The Student News Site of Tarrant County College

The Collegian

The Student News Site of Tarrant County College

The Collegian

The Student News Site of Tarrant County College

The Collegian

Personal values can help students choose career, adviser says

By Erick Traska/reporter

An assessment on career values can help students choose the major and career best suited for them, a speaker said at the Sorting Through “My” Career Values speech Nov. 17.

Monica Miranda, director of career services on South Campus, said career values are important if students want to be happy with their career choice.

“A lot of times, we get students who come into the career center, and they think they have an idea of what career they want to go into, but they’re not sure,” she said.

Values can include independence, helping, risk-taking, variety, prestige, leadership, team membership, advancement, material benefits, security and artistic elements, Miranda said.

“Being aware of what we value in our lives is important because a career choice that is in line with our core beliefs and values is more likely to be a lasting and positive choice,” she said.

Miranda said she helps students assess their career values and figure out what type of career matches up with those values.

A career once thought desirable may not fit a student’s values. 

“We get a lot of students who just say they want to make a lot of money, but there’s more to it than just going down a list and choosing a job based upon the salary,” she said.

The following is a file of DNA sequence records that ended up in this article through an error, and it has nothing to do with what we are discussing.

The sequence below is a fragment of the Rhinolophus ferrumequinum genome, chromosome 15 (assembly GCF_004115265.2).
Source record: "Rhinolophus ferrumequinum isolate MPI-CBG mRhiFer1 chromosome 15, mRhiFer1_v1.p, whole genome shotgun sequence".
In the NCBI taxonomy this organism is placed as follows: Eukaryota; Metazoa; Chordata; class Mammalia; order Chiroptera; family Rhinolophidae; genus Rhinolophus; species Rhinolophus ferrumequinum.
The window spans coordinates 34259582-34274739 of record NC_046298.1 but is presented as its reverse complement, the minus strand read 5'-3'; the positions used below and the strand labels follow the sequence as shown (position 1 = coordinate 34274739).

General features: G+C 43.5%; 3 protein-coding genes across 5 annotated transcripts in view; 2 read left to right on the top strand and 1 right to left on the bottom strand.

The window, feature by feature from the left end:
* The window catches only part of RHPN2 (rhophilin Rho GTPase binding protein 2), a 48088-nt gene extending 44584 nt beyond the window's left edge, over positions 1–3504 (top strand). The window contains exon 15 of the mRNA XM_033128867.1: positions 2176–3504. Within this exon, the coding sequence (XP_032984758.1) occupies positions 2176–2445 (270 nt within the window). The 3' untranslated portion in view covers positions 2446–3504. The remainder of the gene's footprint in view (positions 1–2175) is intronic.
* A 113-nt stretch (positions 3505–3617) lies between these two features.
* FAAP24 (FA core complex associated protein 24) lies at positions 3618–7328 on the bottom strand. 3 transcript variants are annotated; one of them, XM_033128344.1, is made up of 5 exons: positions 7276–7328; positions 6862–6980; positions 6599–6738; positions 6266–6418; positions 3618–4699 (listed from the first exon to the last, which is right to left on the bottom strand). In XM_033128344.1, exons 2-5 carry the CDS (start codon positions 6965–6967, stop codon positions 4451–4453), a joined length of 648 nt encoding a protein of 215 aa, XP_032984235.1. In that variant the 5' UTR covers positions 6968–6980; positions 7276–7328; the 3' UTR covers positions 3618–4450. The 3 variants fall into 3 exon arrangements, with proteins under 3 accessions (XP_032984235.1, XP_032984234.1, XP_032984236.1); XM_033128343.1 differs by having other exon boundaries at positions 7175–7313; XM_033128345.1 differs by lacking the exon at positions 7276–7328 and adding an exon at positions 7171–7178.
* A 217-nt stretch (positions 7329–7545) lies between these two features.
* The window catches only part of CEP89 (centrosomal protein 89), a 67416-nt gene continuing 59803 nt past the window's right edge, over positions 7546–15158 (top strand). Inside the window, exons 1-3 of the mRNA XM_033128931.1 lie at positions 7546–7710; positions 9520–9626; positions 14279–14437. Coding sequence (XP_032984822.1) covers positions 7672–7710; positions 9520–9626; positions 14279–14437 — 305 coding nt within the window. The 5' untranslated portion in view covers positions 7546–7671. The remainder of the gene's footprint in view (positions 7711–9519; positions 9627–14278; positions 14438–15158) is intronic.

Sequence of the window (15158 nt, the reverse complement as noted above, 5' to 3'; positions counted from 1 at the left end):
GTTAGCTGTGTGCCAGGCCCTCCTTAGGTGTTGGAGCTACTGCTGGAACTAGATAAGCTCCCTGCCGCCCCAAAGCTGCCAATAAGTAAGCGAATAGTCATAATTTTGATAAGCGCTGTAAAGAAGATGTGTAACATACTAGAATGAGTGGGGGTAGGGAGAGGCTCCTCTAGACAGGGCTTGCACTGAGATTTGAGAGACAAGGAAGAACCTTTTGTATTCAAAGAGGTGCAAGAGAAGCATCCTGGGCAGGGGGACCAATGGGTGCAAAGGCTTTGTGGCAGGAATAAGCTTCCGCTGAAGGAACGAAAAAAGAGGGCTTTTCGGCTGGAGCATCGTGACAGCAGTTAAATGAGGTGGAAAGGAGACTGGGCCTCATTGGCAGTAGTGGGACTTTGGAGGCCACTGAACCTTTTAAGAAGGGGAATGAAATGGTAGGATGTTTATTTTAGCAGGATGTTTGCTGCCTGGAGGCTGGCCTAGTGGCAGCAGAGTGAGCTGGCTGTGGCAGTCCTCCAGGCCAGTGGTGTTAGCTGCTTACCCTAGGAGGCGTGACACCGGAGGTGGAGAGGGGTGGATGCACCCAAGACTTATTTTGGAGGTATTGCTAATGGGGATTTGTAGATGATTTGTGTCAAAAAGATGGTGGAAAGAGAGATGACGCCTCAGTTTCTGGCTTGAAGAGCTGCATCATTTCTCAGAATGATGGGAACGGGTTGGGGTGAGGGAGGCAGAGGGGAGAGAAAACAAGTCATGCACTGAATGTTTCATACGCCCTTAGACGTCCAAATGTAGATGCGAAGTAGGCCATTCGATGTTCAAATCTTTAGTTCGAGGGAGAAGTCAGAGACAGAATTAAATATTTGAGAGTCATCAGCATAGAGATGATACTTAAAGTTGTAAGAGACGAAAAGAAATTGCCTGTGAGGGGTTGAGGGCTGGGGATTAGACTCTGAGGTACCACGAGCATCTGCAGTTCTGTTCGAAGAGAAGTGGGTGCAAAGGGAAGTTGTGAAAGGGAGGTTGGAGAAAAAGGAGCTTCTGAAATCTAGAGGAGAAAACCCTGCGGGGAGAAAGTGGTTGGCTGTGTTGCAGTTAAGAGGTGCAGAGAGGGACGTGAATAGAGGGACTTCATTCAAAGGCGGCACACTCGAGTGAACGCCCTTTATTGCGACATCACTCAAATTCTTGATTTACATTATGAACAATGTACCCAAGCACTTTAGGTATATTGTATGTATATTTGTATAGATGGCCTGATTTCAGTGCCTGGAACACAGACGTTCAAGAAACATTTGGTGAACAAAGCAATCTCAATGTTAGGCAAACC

Miranda’s office helps students achieve direction and conviction in their choices of classes and majors. All types of students can benefit from having an assessment done.

“In the career center, we have three different types of assessments to figure these out,” she said.

One of these tests is the Myers-Briggs Type Indicator, which assesses personal characteristics. The office also offers a Strong Interest Inventory test, which will help students pick a major. Another, called My Plan, is similar to this program but geared more for high school students or nonstudents, Miranda said.

“We help many non-traditional students or those that are in some type of transition in their lives who have no idea what their skills, values or interests are,” she said.

Failure to address what is important to students can cost time and money if they find themselves in the wrong career only to realize it doesn’t match their values, Miranda said.

“We have those students who already have a degree, and they get burned out,” she said. “And they realize that the money doesn’t matter anymore as to doing something that they enjoy personally.”

Donate to The Collegian

Your donation will support the student journalists of Tarrant County College. Your contribution will allow us to purchase equipment and cover our annual website hosting costs.

More to Discover
Donate to The Collegian